Tell us about your businesses…
Idea Girl Media helps business brands, public figures, and non-profits achieve social media success through marketing campaigns and training. We offer full-service social media marketing campaigns, content creation, social business consulting, and I mentor a group of entrepreneurs via my Insider’s Club. Occasionally, I take a speaking opportunity if I believe in the purpose or cause.
What did you give up to get to where you are today? What did you have to sacrifice?
I gave up a lot of carefree weekends and vacations. As an entrepreneur, I worked parts of days when my family would go out to play.
What’s the hardest thing you’ve had to do?
Re-invent myself when my family’s world completely changed in 2008.
What are your goals for 2016 and beyond?
I’ve scheduled the time to take some courses to update and expand my professional skills.
As my website is being updated, we’re working on improving sales funnels and serving clients more deeply to fulfil their needs. We’ll be releasing a line of premium-level services yet in Q2. In short, being more organized in meaningful ways to the business.
Before long, I’d like to be traveling TO more clients to help them on-site and facilitate their operations to be real social businesses.
Where do you see yourself in 5 years time? Settled down with a family taking a career break or juggling both?
My daughter is now almost 23. So, I’m now at a point where I need to balance less, and can focus on real goals with high energy.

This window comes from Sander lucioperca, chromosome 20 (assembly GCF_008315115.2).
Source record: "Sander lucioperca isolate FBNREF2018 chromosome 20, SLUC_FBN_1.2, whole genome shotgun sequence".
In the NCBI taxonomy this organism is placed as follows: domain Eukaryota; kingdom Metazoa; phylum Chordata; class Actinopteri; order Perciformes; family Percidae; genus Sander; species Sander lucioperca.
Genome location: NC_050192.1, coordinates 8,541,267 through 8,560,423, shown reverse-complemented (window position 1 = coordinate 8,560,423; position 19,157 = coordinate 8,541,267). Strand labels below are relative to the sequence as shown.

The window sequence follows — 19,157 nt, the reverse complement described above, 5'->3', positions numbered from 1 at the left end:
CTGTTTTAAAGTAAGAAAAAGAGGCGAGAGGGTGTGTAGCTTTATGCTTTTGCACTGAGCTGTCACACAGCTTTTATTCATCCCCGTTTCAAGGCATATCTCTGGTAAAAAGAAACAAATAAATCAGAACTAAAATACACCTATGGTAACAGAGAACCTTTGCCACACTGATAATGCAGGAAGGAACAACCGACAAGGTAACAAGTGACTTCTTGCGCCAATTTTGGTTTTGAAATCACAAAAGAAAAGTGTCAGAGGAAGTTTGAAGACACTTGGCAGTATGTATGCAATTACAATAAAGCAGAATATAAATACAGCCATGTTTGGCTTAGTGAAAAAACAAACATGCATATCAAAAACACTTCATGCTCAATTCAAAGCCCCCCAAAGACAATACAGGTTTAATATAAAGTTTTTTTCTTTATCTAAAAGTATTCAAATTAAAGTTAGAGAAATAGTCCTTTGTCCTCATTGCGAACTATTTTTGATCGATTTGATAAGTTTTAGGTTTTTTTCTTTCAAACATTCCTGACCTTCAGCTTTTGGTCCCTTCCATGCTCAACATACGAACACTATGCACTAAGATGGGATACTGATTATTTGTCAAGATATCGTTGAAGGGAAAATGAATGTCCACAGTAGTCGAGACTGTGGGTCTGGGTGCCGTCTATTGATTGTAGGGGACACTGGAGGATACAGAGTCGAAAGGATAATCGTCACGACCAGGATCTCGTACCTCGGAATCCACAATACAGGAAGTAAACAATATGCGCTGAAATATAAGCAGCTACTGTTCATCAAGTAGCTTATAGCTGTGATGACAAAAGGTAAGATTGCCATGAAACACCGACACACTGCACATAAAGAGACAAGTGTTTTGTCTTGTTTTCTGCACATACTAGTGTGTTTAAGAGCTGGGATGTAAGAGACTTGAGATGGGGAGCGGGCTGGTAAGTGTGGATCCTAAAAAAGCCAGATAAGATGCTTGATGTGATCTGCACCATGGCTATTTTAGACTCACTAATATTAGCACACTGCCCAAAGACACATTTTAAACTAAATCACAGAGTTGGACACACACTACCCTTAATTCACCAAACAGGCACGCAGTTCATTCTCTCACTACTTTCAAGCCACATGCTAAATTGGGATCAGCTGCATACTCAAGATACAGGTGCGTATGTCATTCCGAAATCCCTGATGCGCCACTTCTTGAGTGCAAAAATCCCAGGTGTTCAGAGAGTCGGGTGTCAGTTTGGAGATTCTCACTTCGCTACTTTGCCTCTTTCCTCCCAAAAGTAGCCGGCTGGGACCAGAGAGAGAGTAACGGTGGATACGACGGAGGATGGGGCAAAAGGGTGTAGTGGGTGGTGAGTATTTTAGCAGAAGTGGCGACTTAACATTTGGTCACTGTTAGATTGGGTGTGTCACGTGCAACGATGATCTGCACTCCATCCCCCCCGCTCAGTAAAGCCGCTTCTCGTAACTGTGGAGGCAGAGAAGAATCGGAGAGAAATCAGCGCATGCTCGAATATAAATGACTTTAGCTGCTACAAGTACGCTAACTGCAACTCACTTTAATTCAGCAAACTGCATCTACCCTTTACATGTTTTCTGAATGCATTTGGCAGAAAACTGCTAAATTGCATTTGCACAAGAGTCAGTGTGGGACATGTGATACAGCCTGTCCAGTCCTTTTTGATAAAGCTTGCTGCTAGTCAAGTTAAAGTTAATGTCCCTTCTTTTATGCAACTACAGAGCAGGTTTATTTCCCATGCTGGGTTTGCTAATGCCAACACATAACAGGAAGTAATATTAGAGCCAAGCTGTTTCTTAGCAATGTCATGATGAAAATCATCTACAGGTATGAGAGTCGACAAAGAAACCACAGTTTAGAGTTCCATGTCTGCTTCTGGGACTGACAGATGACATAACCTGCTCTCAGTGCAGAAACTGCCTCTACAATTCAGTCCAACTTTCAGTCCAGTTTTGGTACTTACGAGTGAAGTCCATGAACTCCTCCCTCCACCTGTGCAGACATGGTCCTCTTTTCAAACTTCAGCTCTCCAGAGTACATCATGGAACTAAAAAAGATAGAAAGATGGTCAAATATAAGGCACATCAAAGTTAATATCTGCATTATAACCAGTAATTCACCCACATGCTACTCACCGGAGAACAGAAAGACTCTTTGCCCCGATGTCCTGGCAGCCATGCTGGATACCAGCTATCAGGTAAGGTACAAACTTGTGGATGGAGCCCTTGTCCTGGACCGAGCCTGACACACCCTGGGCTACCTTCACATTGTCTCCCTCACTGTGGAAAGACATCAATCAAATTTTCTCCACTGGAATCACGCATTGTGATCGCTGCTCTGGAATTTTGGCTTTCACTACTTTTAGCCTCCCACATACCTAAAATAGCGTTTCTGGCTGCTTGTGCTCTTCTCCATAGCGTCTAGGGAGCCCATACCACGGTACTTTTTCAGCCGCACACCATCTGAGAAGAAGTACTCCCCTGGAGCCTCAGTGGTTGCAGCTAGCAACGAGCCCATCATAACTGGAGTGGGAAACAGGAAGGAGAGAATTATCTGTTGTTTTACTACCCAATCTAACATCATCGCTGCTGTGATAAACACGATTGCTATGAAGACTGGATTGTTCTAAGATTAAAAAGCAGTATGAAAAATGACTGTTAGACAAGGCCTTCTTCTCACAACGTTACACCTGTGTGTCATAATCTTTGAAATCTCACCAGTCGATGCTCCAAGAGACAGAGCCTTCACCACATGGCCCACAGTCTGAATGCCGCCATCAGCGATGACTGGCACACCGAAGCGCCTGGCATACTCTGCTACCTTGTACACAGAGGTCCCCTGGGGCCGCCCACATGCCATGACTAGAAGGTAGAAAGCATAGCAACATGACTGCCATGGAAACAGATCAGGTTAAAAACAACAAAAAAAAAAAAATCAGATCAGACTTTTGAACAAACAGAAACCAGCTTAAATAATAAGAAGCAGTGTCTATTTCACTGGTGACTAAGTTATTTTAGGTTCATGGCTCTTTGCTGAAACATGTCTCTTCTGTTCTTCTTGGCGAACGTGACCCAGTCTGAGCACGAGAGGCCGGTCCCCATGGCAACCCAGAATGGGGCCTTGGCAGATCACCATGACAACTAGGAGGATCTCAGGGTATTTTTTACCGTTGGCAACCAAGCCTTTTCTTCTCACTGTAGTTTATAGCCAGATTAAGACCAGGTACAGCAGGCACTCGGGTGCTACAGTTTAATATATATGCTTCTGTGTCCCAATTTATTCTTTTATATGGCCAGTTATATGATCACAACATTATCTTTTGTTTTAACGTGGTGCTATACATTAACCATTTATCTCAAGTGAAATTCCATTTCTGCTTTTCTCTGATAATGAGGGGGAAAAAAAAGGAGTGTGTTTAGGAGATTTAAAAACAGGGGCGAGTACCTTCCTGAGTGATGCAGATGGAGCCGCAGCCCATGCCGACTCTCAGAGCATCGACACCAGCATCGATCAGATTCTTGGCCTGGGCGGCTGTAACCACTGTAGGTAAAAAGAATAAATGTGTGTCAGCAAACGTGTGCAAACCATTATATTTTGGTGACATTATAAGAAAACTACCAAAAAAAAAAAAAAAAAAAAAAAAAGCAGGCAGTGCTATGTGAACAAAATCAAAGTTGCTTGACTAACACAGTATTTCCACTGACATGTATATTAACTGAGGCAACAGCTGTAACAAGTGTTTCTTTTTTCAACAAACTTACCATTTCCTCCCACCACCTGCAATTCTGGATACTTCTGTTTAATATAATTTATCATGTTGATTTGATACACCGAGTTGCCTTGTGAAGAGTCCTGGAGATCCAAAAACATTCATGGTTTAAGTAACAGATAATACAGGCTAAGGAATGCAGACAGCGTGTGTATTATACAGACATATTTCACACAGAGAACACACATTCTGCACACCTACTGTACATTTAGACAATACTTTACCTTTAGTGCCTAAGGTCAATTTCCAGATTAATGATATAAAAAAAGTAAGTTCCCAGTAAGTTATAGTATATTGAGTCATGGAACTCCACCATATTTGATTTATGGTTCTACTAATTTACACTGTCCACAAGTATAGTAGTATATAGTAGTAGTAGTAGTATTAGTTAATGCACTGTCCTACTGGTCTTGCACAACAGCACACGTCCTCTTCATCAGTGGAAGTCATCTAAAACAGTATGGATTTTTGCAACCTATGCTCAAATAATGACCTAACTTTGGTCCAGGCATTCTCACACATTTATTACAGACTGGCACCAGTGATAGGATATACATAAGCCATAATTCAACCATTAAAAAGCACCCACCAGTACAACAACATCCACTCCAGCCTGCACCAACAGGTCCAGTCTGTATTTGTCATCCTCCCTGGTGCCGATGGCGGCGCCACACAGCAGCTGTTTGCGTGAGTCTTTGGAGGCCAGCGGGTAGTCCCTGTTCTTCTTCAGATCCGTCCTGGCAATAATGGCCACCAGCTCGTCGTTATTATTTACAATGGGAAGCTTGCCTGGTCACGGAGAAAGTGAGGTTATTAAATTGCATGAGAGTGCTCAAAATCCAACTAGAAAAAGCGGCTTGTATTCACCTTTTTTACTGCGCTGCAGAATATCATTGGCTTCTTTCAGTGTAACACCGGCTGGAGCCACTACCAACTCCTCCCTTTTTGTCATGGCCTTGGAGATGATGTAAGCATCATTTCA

In 5 years time, I’d hope to have a larger online marketing agency with multiple employees, a podcast with a respected audience, and a book in the works or even published. It would be great to speak at industry events on average of once per quarter, and have published articles at well-known portals, online & offline.
There’s been talk of a purple social media bus. But in my heart of hearts, I’d like to be traveling the globe to train groups of entrepreneurs in innovative ways that serve their businesses.
I’ve also considered law school and being part of positive influences related to intellectual property.
Can you share 3 #BizTips for Women in Business (that they can take away and implement)
1) Create strong foundations in whatever you do. Build from there. It won’t necessarily mean a quick process at the beginning, but it will most probably mean an endurance for the long-term.
2) Invest in quality coaches and mentors. As an entrepreneur, you need that opportunity to receive insight from an objective point of view. If you research, you will find that your most well-regarded leaders and entrepreneurs invested in their own professional development.
3) Resist the temptation to be on every social network. Try them out if you must, but fish where the fish are — Spend time where your ideal customer hangs out online.
How can people best connect with you online? twitter, website, youtube?
How about website, Twitter and Instagram? My business accounts cater to marketing topics specifically. I do share my personal interests as well as social media interests via my personal accounts.
Website – IdeaGirlMedia.com
Link for my Insider’s Club – Join The Club
You can read more from Keri Jaehnig –
Social Media Success Checklist Getting Your Social House In Order
inside #BizRocks Magazine Issue 37